On April 1, 2015 Judge James V. Selna of the United States District Court, Central District of California, Southern Division, entered an order on behalf of Defendant, Armano Luxury Alloys, Inc. (“Armano”) granting its motion for attorneys’ fees and costs pursuant to both 35 U.S.C. § 285 and 15 U.S.C. § 1117, awarding attorneys fees and costs against plaintiffs Dzinesquare, Inc. dba 2 Crave to Defendant Armano, whom Gauntlett & Associates represented in trade dress Lanham Act, trade dress lawsuit. Attorneys’ fees were in the amount of $222,342.50 and non-taxable costs of $4,324.79.
A Minute Order issued concurrently explained that the suit for design patent and trade dress infringement with a number of distinct articulated claims had been improperly prosecuted by the Plaintiff in light of Octane Fitness, LLC v. ICON Health & Fitness, Inc., 134 S.Ct. 1749, 1756-57 (2014). The court found the case to be exceptional so as to justify an award of fees and costs.
The court was persuaded even though no Ninth Circuit case or California federal district court had applied the logic of Octane Fitness — that the definition of “exceptional case” under Section 35(a) of the Lanham Act was satisfied, for the reasons in Fair Wind Sailing, Inc. v. Dempster, 764 F.3d 303, 314 (3rd Cir. 2014).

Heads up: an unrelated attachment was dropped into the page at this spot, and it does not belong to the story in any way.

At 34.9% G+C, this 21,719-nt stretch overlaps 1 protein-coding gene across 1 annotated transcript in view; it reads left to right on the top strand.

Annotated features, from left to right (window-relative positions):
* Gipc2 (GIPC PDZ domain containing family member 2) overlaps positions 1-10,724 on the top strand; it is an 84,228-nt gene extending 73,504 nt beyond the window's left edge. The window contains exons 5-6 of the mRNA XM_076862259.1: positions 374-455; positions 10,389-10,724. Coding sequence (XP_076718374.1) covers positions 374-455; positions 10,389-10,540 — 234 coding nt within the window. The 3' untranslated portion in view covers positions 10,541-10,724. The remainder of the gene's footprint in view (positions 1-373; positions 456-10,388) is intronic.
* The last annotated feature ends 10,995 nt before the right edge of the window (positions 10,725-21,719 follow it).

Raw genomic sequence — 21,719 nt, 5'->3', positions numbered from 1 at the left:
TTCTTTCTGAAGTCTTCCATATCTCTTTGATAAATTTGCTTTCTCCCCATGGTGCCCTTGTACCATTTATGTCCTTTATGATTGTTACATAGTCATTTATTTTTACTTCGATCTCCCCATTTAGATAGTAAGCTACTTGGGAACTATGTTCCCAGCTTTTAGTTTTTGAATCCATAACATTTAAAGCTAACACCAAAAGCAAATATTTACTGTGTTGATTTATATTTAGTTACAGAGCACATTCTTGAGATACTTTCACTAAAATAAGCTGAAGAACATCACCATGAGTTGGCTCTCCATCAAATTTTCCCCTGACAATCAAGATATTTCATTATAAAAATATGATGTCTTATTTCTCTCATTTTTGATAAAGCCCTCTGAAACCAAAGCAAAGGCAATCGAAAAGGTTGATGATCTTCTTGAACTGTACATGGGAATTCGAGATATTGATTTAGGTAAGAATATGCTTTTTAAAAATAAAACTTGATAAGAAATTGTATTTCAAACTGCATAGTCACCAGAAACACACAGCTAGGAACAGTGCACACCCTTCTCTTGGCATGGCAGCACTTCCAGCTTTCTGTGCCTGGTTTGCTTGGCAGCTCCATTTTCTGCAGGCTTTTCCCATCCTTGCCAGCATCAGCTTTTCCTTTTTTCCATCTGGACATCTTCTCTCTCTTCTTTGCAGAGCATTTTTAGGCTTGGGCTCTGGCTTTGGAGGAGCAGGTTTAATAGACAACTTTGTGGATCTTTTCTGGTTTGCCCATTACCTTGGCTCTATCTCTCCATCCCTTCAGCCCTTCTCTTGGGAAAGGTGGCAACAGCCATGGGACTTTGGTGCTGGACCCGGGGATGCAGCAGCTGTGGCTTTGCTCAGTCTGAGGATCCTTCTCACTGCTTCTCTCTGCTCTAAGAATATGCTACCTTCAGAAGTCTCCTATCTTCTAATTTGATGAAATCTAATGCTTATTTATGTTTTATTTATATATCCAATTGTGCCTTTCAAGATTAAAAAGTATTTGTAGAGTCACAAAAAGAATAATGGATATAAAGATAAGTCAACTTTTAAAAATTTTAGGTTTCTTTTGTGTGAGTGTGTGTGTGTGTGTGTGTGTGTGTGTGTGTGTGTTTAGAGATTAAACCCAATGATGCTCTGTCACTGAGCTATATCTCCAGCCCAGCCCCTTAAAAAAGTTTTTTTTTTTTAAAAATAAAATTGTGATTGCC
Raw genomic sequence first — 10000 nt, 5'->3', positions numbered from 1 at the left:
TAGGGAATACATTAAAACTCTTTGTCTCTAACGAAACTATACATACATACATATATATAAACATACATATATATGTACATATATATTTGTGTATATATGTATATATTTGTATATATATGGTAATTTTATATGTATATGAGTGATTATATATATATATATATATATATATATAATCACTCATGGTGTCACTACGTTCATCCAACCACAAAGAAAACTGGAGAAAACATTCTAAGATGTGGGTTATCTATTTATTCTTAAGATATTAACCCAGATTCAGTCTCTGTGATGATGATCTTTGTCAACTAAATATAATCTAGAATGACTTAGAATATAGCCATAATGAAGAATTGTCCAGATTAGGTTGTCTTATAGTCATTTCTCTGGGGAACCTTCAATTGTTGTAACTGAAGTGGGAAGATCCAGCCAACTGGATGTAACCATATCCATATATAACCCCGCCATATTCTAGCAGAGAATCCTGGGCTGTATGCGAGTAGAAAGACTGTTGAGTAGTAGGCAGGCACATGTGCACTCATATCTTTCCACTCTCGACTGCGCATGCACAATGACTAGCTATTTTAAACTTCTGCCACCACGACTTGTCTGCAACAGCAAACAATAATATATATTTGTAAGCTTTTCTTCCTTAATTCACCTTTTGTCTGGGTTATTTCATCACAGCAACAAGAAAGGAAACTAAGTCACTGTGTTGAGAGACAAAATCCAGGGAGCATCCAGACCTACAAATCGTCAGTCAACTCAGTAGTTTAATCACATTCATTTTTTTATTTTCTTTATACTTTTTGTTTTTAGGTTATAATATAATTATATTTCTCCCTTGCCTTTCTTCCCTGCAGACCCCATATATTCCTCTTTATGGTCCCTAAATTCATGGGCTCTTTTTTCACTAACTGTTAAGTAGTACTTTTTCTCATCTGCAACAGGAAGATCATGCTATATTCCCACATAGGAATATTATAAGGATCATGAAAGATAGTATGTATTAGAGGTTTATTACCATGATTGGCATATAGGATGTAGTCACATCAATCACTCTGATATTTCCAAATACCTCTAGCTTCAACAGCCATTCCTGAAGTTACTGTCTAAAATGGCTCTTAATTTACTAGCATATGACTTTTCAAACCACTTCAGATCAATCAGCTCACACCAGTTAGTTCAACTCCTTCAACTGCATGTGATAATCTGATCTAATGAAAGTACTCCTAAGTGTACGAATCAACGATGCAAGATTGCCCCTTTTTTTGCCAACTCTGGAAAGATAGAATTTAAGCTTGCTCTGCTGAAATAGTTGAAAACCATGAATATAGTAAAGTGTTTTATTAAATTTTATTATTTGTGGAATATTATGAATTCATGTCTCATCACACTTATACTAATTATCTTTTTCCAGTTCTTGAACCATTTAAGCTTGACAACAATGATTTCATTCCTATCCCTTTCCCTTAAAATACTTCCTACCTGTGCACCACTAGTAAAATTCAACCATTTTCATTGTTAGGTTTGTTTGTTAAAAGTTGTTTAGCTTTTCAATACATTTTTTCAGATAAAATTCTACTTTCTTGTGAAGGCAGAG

The on-sale bar, a public-use bar, precluded any recovery under the design patent, as printed publications embodying the essence of the `809 Patent pre-dated by more than one year, the application for that patent.
Similarly, the trade dress claims were not supported by any evidence that the claimant should have possessed independent of discovery before initiating suit. The mere assertion of intentional copying of its design did not support an inference of secondary meaning nor did a “fall in sales” satisfy the applicable standard.
In awarding attorneys’ fees, the court determined that the hourly rate charge was well within the range of fees for such services.